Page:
If Schiff is wrong it seems that he is wrong because he did not anticipate that the Feds would engage in as much nationalization and quasi-nationalization that it has. As I have said many times once the crash occured, we as a society would have two directions to move in – toward a free market or toward a centralized Command Economy. I assume he bet/speculated that once the collapse occurred that we would necessarily have to move toward a free market. Instead we are seeing the endgame finalizing the corporo-fascistic State (and the same around the world).

    Wrong is wrong in the world of speculation, but it is depressing that he is wrong because we have chosen the road to ruin.

  • James

    I don’t think he was wrong. Investing is a long-term project; it makes no sense to take a snap-shot of his recommended stocks’ performances for a few months during the worst stock market meltdown of the last thirty-odd years and claim he’s wrong.

    Moreover, those who followed his advice and carried on buying his chosen stocks during the recent market slumps have been amply rewarded – far more than people who stuck to the boring ol’ US, British and European markets.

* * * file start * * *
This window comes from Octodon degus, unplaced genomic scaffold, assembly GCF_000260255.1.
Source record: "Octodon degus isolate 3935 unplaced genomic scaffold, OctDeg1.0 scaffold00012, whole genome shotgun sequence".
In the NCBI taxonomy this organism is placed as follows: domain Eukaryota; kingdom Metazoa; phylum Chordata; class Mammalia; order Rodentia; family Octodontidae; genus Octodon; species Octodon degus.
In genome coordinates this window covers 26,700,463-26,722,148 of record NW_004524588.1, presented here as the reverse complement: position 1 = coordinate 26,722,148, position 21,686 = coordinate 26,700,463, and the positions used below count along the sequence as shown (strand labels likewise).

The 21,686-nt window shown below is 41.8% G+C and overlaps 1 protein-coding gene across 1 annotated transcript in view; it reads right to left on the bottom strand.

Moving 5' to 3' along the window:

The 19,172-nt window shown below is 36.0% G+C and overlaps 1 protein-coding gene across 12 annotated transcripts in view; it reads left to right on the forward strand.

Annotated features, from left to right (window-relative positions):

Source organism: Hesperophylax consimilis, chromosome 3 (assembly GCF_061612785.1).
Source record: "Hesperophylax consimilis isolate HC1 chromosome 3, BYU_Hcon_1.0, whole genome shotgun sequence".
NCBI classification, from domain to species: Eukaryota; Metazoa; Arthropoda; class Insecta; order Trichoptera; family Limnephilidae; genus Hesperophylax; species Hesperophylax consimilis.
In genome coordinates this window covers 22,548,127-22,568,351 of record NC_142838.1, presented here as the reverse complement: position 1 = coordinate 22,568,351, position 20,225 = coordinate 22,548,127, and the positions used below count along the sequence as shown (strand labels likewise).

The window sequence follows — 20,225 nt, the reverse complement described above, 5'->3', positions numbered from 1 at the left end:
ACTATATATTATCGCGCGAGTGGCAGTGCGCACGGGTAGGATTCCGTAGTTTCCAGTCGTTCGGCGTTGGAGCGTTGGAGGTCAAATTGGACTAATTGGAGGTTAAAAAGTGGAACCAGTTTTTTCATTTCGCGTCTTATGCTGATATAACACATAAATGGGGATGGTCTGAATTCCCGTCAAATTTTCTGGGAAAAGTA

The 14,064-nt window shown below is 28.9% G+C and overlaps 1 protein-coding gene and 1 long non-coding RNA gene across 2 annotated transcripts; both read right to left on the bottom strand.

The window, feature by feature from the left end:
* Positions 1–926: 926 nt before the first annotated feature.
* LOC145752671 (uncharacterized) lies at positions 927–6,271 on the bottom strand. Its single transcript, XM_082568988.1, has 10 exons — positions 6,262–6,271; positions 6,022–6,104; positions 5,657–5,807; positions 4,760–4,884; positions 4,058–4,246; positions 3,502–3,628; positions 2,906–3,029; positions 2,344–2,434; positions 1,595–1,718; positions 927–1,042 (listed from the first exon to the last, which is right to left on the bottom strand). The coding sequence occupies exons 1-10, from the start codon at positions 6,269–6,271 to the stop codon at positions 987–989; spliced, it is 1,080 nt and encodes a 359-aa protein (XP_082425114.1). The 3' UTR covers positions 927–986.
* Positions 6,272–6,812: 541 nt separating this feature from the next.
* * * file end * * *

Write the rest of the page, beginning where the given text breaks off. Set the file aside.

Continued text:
• Paul Marks

    Dr Thomas Woods and his work “Meltdown” are indeed the best source of information on the current crises.

    Glenn Beck has gone for moderation by pushing Thomas Sowell and his work “The Housing Bubble: Boom and Bust” – and whilst that is a good work and it does keep the Chicago school people “on side” as it where from an economics point of view (as opposed to a political calculation point of view) we should not lose sight of the superiority of Thomas Wood’s examination.

    As for the political situation – it is terrible indeed.

    Some people are saying that Barack Obama is Clement Atlee of the United States – Atlee being the Labour Party Prime Minister who finally led Britain to a government dominated economy after World War II.

    However, things are even worse that this.

    Clement Atlee respected dissent and the press and so on attacked him head on. The schools and universities in the 1940’s were also fairly unpolitical in the 1940’s – as were the courts.

    In the United States the press (and the mainstream broadcast media) the schools the universities and (increasingly) the courts are hand maids of the “progressive” regime – and President Barack Obama fully supports this (and has been involved in this politization campaign all his life).